White elephant fears
But there is a bigger question about whether Uganda as a country will benefit as richer economies shift to greener energy.
It has taken 15 years to reach this point, and the oil is still not promised for another three, and in that time, the global picture has changed.
A group of more than 50 non-governmental organisations from Uganda and neighbouring Democratic Republic of Congo released a statement after the FID was signed this month, saying the investment would have been better directed to cleaner and greener industries instead of “worsening the climate change impact across the world”.
There is a fear that the huge infrastructure development that has been constructed just for the oil industry – such as an airport with a 3.5km runway – could end up as white elephants if the oil export does not work out.
“If energy transition [away from oil] takes root, there is a risk of stranded assets; where some of the investment you make in the oil production infrastructure does not provide a good return to the country,” says Paul Bagabo, the Uganda country lead for the Natural Resource Governance Institute.
But Proscovia Nabbanja, the chief executive of the Uganda National Oil Company, says the project is viable and promises that for “every dollar we invest, we return 10”.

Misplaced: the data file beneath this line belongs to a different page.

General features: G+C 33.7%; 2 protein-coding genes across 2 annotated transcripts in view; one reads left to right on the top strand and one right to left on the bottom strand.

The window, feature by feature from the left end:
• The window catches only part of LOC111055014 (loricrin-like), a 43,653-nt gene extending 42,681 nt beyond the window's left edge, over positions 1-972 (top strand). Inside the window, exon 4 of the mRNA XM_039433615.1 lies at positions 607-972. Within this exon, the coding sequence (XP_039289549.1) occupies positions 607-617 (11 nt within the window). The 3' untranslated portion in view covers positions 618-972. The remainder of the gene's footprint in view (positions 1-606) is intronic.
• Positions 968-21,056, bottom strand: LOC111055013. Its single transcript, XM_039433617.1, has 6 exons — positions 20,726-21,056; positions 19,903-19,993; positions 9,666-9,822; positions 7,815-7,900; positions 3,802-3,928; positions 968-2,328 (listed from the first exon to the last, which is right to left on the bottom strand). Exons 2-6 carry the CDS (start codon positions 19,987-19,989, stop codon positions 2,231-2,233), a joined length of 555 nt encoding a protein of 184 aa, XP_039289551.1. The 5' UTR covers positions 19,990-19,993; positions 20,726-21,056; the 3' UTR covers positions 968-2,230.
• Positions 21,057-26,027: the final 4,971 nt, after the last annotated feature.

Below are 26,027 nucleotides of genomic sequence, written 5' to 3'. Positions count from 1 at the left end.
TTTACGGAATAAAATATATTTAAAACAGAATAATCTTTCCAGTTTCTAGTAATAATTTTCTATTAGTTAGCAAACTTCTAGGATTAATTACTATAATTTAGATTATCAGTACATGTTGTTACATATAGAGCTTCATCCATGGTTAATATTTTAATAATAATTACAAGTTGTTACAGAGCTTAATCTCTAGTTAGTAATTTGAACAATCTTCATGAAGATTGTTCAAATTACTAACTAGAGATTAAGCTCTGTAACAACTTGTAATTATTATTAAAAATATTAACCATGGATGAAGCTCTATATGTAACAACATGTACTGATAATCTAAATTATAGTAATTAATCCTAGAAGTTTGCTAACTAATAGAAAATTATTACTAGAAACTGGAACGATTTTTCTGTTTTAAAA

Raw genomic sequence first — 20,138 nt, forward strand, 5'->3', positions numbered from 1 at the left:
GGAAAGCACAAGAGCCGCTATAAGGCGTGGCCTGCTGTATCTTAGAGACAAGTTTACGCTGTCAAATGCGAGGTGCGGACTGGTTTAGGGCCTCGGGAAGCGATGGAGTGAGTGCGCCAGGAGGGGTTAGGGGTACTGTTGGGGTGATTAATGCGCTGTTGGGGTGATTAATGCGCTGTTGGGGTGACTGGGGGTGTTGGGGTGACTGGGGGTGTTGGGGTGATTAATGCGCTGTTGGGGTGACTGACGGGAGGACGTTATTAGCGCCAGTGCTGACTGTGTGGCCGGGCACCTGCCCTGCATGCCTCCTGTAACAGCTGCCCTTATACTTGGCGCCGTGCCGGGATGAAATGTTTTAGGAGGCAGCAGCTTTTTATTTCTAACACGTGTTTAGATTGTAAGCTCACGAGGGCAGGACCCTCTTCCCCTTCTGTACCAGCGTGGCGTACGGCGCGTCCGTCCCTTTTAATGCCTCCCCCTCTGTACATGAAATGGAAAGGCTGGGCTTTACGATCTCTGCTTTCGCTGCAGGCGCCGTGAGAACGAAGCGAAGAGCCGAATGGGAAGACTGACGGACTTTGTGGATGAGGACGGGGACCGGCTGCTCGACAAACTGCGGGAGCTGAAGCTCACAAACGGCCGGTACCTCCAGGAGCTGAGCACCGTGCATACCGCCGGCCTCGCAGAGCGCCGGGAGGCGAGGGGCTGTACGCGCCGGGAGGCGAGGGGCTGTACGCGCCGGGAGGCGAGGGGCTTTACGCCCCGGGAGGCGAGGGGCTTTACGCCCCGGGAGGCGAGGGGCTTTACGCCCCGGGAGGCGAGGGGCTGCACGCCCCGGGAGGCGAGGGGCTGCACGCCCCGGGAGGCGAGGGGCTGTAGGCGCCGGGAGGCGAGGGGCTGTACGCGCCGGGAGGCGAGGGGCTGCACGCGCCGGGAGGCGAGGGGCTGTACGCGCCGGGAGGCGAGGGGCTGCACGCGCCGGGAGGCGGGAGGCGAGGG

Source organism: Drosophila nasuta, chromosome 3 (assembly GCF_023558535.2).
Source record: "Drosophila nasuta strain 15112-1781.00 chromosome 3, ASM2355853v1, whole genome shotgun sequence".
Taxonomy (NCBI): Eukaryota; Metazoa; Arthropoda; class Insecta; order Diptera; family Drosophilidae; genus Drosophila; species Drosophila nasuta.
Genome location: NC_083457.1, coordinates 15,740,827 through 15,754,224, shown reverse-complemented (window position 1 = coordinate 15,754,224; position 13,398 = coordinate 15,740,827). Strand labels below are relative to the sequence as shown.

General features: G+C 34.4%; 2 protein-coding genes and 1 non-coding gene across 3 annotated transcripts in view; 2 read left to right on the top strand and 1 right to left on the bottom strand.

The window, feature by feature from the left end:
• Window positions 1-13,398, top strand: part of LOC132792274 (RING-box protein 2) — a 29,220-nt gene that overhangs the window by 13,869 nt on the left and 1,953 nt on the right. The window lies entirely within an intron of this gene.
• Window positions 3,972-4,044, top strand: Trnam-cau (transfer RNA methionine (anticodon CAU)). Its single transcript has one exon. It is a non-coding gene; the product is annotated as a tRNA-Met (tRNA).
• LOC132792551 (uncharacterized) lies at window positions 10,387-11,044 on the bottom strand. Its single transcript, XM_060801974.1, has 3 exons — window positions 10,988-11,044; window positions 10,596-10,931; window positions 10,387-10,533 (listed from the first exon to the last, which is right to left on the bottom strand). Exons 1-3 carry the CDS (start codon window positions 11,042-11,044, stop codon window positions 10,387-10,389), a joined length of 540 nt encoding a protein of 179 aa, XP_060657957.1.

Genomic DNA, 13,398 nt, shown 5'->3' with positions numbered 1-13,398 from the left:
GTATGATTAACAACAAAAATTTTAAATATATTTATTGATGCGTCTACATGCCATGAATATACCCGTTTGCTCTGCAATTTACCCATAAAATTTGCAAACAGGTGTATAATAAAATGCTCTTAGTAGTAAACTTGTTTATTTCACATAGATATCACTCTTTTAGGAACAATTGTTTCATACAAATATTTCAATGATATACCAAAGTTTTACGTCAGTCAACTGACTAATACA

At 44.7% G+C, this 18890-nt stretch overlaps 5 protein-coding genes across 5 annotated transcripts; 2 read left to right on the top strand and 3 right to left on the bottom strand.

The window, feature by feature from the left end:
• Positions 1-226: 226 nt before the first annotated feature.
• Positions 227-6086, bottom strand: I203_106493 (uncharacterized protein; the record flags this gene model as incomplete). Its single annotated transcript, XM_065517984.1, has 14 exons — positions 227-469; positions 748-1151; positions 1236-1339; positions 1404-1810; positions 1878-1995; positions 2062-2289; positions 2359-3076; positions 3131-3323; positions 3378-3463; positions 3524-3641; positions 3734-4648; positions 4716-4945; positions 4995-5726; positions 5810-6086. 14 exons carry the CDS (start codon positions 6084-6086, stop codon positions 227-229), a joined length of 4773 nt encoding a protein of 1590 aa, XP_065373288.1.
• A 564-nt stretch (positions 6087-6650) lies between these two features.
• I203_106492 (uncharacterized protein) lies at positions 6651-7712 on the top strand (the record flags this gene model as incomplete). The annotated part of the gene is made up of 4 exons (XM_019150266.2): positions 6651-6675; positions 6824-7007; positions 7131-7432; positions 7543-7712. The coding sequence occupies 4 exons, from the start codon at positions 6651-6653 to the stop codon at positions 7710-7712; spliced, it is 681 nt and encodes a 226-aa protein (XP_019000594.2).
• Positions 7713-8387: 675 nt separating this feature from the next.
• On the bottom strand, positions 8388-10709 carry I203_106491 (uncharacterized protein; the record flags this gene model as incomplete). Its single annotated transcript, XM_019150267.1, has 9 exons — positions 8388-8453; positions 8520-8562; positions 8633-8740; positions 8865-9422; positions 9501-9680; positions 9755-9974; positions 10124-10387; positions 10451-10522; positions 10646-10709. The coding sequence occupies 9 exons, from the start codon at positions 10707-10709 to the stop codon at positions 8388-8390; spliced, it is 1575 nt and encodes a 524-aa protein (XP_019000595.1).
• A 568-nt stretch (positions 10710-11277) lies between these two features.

“I don’t think that is bad economics.”
Ms Nabbanja argues that talk from wealthier nations about moving away from oil is unfair to countries like Uganda which should be able to benefit from their resources.
“In Africa we are dealing with energy poverty. The bigger issue we have is the use of [wood for fuel].
“In Uganda we are losing 120,000 hectares of forest every year. So, when someone tells you about energy transition, you must ask: ‘Transition from what?'”
And while acknowledging the fact that the oil lies in a sensitive ecological zone, Ms Nabbanja says efforts are being made to reduce the environmental impact.
The environmental damage that oil has caused in Nigeria serves as a warning and Uganda is wagering a lot on its oil.
It is hoped that oil can help change the economy, if it can be extracted before the move away from fossil fuels means that it will no longer be profitable.